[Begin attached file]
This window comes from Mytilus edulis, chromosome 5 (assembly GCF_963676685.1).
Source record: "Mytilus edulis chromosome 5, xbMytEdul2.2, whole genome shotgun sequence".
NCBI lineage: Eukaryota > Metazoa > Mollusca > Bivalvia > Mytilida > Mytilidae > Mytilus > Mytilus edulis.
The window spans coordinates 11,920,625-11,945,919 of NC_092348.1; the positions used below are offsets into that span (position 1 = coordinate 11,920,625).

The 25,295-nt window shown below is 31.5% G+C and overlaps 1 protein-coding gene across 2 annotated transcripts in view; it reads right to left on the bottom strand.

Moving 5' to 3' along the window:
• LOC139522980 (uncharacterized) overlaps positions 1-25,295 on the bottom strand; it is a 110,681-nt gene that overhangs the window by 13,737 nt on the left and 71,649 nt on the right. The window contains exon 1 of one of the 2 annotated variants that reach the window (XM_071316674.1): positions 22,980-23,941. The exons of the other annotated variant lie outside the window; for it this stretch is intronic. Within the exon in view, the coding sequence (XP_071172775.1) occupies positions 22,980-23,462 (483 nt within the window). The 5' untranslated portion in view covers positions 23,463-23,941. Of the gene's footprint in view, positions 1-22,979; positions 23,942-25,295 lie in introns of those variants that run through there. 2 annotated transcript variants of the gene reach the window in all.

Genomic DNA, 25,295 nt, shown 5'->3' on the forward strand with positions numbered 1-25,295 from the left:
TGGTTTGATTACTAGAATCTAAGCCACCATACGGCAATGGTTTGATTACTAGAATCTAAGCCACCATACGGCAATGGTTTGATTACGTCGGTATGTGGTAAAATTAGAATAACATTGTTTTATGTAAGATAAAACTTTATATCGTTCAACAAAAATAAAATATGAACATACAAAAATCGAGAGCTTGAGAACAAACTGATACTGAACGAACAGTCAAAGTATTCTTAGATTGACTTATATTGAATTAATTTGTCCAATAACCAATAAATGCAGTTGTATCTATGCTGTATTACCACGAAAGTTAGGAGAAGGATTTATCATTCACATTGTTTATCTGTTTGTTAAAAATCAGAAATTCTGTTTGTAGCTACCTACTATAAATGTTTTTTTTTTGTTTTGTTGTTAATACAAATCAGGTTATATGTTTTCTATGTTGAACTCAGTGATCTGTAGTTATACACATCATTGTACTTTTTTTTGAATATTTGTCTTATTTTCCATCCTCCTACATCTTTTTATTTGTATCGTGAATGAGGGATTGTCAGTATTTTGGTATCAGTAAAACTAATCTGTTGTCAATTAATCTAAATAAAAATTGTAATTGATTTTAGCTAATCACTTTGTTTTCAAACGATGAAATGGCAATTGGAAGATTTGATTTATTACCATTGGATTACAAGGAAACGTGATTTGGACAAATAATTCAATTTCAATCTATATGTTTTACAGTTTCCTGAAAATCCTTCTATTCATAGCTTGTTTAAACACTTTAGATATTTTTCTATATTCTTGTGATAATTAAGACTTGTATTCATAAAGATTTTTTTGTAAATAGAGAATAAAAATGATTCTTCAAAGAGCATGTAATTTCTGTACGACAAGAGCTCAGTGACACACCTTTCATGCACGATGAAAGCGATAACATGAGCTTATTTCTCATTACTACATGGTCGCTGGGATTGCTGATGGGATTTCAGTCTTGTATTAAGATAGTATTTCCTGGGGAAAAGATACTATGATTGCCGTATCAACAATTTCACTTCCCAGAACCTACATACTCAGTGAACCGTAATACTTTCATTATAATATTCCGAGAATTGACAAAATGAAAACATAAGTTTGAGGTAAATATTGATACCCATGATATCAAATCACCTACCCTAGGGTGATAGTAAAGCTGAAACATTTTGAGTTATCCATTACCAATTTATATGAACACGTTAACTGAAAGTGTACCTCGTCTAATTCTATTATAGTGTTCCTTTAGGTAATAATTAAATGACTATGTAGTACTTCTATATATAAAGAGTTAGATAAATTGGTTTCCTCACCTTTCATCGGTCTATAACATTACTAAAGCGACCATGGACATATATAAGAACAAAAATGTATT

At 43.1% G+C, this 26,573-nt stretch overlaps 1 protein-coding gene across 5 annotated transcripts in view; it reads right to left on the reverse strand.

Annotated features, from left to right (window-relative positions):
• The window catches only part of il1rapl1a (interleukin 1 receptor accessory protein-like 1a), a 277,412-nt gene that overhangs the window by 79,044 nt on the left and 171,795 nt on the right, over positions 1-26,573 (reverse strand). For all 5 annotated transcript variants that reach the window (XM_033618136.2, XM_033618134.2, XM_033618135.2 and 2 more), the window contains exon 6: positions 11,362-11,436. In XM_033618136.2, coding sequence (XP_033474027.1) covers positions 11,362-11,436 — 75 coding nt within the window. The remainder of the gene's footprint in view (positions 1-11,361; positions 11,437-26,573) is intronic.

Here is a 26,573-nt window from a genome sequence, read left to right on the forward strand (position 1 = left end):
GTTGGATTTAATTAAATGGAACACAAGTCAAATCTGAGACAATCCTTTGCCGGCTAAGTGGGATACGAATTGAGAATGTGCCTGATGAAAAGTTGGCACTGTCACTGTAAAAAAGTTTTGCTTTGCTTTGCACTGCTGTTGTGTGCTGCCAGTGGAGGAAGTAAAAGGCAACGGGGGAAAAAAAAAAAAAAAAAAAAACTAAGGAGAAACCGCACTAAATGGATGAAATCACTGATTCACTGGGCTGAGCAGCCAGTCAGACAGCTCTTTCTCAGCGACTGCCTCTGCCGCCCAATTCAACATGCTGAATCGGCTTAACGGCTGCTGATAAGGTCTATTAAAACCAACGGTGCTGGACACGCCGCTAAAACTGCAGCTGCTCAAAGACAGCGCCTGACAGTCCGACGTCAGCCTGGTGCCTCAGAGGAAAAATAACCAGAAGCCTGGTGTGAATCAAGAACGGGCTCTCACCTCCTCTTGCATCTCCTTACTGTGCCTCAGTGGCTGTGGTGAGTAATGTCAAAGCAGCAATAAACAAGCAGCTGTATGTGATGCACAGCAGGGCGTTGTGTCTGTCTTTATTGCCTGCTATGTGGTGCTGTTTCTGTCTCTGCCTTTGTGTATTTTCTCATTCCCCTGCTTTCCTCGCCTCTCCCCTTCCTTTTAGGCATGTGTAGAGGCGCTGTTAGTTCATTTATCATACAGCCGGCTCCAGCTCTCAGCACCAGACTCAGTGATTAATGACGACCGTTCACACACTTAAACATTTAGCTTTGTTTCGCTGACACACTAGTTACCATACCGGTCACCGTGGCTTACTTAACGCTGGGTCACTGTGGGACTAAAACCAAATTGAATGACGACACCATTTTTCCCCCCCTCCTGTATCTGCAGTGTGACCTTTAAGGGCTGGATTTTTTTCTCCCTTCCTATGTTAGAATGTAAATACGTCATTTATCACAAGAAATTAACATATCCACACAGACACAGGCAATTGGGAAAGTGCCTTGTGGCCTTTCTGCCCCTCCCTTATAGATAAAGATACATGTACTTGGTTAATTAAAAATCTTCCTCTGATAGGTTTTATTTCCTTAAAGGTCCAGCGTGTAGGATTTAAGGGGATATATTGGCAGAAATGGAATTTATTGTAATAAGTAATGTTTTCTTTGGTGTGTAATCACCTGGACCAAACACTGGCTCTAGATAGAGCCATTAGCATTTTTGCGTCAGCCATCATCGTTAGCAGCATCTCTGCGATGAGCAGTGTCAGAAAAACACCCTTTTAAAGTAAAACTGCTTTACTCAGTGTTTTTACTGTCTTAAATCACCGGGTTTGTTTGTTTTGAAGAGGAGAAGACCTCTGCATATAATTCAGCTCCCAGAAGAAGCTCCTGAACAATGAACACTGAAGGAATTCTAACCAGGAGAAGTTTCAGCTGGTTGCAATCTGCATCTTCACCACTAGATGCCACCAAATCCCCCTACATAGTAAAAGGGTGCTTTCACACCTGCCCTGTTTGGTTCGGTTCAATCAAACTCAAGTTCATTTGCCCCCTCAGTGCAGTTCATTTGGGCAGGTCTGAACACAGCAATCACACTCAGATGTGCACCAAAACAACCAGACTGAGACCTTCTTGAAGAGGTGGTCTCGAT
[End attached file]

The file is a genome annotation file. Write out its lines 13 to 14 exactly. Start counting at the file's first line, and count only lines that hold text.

Here is a 26,573-nt window from a genome sequence, read left to right on the forward strand (position 1 = left end):
GTTGGATTTAATTAAATGGAACACAAGTCAAATCTGAGACAATCCTTTGCCGGCTAAGTGGGATACGAATTGAGAATGTGCCTGATGAAAAGTTGGCACTGTCACTGTAAAAAAGTTTTGCTTTGCTTTGCACTGCTGTTGTGTGCTGCCAGTGGAGGAAGTAAAAGGCAACGGGGGAAAAAAAAAAAAAAAAAAAAACTAAGGAGAAACCGCACTAAATGGATGAAATCACTGATTCACTGGGCTGAGCAGCCAGTCAGACAGCTCTTTCTCAGCGACTGCCTCTGCCGCCCAATTCAACATGCTGAATCGGCTTAACGGCTGCTGATAAGGTCTATTAAAACCAACGGTGCTGGACACGCCGCTAAAACTGCAGCTGCTCAAAGACAGCGCCTGACAGTCCGACGTCAGCCTGGTGCCTCAGAGGAAAAATAACCAGAAGCCTGGTGTGAATCAAGAACGGGCTCTCACCTCCTCTTGCATCTCCTTACTGTGCCTCAGTGGCTGTGGTGAGTAATGTCAAAGCAGCAATAAACAAGCAGCTGTATGTGATGCACAGCAGGGCGTTGTGTCTGTCTTTATTGCCTGCTATGTGGTGCTGTTTCTGTCTCTGCCTTTGTGTATTTTCTCATTCCCCTGCTTTCCTCGCCTCTCCCCTTCCTTTTAGGCATGTGTAGAGGCGCTGTTAGTTCATTTATCATACAGCCGGCTCCAGCTCTCAGCACCAGACTCAGTGATTAATGACGACCGTTCACACACTTAAACATTTAGCTTTGTTTCGCTGACACACTAGTTACCATACCGGTCACCGTGGCTTACTTAACGCTGGGTCACTGTGGGACTAAAACCAAATTGAATGACGACACCATTTTTCCCCCCCTCCTGTATCTGCAGTGTGACCTTTAAGGGCTGGATTTTTTTCTCCCTTCCTATGTTAGAATGTAAATACGTCATTTATCACAAGAAATTAACATATCCACACAGACACAGGCAATTGGGAAAGTGCCTTGTGGCCTTTCTGCCCCTCCCTTATAGATAAAGATACATGTACTTGGTTAATTAAAAATCTTCCTCTGATAGGTTTTATTTCCTTAAAGGTCCAGCGTGTAGGATTTAAGGGGATATATTGGCAGAAATGGAATTTATTGTAATAAGTAATGTTTTCTTTGGTGTGTAATCACCTGGACCAAACACTGGCTCTAGATAGAGCCATTAGCATTTTTGCGTCAGCCATCATCGTTAGCAGCATCTCTGCGATGAGCAGTGTCAGAAAAACACCCTTTTAAAGTAAAACTGCTTTACTCAGTGTTTTTACTGTCTTAAATCACCGGGTTTGTTTGTTTTGAAGAGGAGAAGACCTCTGCATATAATTCAGCTCCCAGAAGAAGCTCCTGAACAATGAACACTGAAGGAATTCTAACCAGGAGAAGTTTCAGCTGGTTGCAATCTGCATCTTCACCACTAGATGCCACCAAATCCCCCTACATAGTAAAAGGGTGCTTTCACACCTGCCCTGTTTGGTTCGGTTCAATCAAACTCAAGTTCATTTGCCCCCTCAGTGCAGTTCATTTGGGCAGGTCTGAACACAGCAATCACACTCAGATGTGCACCAAAACAACCAGACTGAGACCTTCTTGAAGAGGTGGTCTCGAT